New Posts

Feb 8, 2016

Top 400 Taxpayers See Tax Rates Rise, But There’s More to the Story

As Americans were gathering party supplies to greet the New Year, the Internal Revenue Service released their annual report of cumulative tax data reported on the 400 tax r...

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Feb 4, 2016

Chlorine Bleach Plants Needlessly Endanger 63 Million Americans

Chlorine bleach plants across the U.S. put millions of Americans in danger of a chlorine gas release, a substance so toxic it has been used as a chemical weapon. Greenpeace’s new repo...

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Jan 25, 2016

U.S. Industrial Facilities Reported Fewer Toxic Releases in 2014

The Toxics Release Inventory (TRI) data for 2014 is now available. The good news: total toxic releases by reporting facilities decreased by nearly six percent from 2013 levels. Howe...

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Jan 22, 2016

Methane Causes Climate Change. Here's How the President Plans to Cut Emissions by 40-45 Percent.

  UPDATE (Jan. 22, 2016): Today, the Bureau of Land Management (BLM) released its proposed rule to reduce methane emissions...

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Growing Furor over CPSC Vacancy

As Reg Watch blogged last week, a commissioner vacancy has weakened the Consumer Product Safety Commission (CPSC). Sen. Mark Pryor (D-AR) has introduced legislation to fix the problem, and a recent Washington Post column and New Standard article are drawing more attention to the issue. Public interest groups are going on the record and the public is realizing America needs a fully-functioning CPSC to protect citizens from hazardous products. When will President Bush respond by making the commissioner appointment and ending the manipulation of this independent agency?

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FDA Drug Approval Process under Scrutiny

The U.S. Food and Drug Administration (FDA) is facing renewed criticism over the process by which it approves drugs for market. Recent reports indicate many drugs are approved before they are proven safe, and problems with the agency's structure and processes prevent it from fulfilling its mission. Subsequently, Congress has started using its oversight powers to scrutinize the agency, and the clamor for FDA reform is growing louder.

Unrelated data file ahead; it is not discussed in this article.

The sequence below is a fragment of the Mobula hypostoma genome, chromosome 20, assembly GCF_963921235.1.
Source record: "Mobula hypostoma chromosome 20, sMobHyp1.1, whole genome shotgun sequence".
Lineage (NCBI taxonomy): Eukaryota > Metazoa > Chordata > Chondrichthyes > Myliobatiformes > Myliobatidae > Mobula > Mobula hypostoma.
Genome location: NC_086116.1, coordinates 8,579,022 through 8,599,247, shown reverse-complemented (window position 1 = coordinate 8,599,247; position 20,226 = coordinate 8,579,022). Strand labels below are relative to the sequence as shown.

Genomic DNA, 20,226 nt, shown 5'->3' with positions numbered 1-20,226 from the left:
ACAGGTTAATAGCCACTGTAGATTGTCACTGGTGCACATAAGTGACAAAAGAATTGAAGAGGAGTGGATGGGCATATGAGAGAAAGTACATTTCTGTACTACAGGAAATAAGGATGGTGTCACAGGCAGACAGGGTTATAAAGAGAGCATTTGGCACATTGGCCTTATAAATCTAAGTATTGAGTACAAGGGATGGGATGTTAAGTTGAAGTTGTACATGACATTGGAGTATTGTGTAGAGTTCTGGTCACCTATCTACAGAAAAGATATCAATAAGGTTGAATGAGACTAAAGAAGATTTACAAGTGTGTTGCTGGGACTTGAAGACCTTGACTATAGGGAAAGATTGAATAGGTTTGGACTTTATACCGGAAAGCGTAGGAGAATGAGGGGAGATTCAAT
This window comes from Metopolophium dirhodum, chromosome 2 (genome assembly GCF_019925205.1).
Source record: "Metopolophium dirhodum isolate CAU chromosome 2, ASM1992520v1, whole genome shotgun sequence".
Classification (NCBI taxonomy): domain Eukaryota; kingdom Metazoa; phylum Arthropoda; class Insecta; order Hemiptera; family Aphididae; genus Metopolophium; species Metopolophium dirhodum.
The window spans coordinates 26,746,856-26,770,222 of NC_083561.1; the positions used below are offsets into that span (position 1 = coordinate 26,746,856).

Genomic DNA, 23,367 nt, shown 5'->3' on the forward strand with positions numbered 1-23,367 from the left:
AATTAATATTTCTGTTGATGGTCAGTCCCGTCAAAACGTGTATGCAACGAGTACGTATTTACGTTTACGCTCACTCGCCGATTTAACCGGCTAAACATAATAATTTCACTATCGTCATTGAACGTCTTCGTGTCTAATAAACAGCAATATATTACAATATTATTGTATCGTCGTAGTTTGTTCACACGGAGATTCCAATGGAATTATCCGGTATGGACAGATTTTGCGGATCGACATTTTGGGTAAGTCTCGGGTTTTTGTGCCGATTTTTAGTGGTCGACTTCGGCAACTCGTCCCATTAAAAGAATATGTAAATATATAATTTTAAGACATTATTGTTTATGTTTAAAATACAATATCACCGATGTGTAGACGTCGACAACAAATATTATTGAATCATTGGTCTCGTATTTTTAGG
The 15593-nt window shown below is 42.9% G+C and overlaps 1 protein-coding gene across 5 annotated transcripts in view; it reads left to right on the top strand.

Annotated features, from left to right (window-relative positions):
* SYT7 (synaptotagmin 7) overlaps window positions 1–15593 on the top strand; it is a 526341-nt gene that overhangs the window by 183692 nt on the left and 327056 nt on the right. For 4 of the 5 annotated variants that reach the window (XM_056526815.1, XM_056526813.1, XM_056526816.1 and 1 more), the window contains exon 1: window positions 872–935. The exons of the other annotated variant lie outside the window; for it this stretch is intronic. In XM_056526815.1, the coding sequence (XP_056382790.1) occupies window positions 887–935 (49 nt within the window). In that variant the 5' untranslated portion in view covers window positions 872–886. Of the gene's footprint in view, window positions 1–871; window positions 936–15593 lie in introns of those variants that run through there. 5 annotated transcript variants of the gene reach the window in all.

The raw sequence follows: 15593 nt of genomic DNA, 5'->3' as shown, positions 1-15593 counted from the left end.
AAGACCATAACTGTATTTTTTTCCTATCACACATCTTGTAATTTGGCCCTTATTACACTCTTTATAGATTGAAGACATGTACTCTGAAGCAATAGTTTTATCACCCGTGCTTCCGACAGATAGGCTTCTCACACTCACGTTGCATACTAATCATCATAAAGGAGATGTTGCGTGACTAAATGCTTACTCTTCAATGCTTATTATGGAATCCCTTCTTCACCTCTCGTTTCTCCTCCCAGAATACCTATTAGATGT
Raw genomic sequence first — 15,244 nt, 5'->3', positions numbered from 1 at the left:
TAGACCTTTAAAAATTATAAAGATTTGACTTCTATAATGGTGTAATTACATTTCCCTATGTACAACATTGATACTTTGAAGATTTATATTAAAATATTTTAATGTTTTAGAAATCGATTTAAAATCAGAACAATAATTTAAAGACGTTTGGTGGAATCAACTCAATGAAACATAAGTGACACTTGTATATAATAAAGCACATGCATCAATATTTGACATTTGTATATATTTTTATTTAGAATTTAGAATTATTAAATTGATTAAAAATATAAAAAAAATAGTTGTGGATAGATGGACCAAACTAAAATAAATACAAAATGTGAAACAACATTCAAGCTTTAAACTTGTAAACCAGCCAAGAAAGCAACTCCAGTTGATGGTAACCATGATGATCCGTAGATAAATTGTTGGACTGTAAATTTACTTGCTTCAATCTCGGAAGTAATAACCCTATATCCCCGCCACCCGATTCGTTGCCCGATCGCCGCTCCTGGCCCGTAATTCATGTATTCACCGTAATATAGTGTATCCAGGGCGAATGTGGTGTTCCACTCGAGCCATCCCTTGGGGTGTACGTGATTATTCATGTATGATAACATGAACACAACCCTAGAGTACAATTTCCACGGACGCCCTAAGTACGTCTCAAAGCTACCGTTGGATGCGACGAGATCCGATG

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Bipartisan Tobacco Regulation Bills Introduced

As promised, Sen. Ted Kennedy (D-MA), along with Sen. John Cornyn (R-TX), last week introduced legislation that would dramatically improve the regulation of tobacco products. Reps. Henry Waxman (D-CA) and Tom Davis (R-VA) introduced a companion bill in the House. Among other provisions the legislation would:
  • Place tobacco regulation under the purview of the FDA;
  • Crack down on tobacco advertising targeted at youths;
  • Increase the size of warning labels;
  • Prohibit the use of the terms "light," "low," and "mild;" and
  • Prohibit the sale of "cigarettes characterized by strawberry, cinnamon, grape, chocolate, cocoa, coffee, vanilla, mint and other flavors" (presumably menthols).
Currently, tobacco is one of the few industries that is largely unregulated. A recent Harvard study found tobacco levels in cigarettes are steadily rising, thus proving America needs government regulators to step in. The bills are a common sense approach to solving some serious problems, and already enjoy bipartisan support. This legislation should quickly move through Congress and immediately be signed by President Bush.

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White House Disregard for Product Safety

We have become used to President Bush appointing friends and others of like-minded ideology to important agency posts. Now it seems as though the White House has made a new friend — vacancy. As BNA news service (subscription) reports this morning, the Consumer Product Safety Commission (CPSC) — an independent agency charged with protecting the American public from dangerous products — can no longer promulgate new regulations. CPSC has been dealing with a commissioner vacancy since July 2006 and, under agency rules, no longer possesses the voting quorum necessary to regulate on behalf of public safety. President Bush hasn't nominated a new commissioner, severely diminishing CPSC's power. This lapse, combined with proposed budget cuts to CPSC, tells the American people that product safety is not a priority of this administration. Sen. Mark Pryor (D-AR) is pushing for legislation to allow CPSC to operate without a quorum for another six months, but this will only be a temporary fix. The White House ought to be ashamed of its underhanded attempts to delay product safety regulation.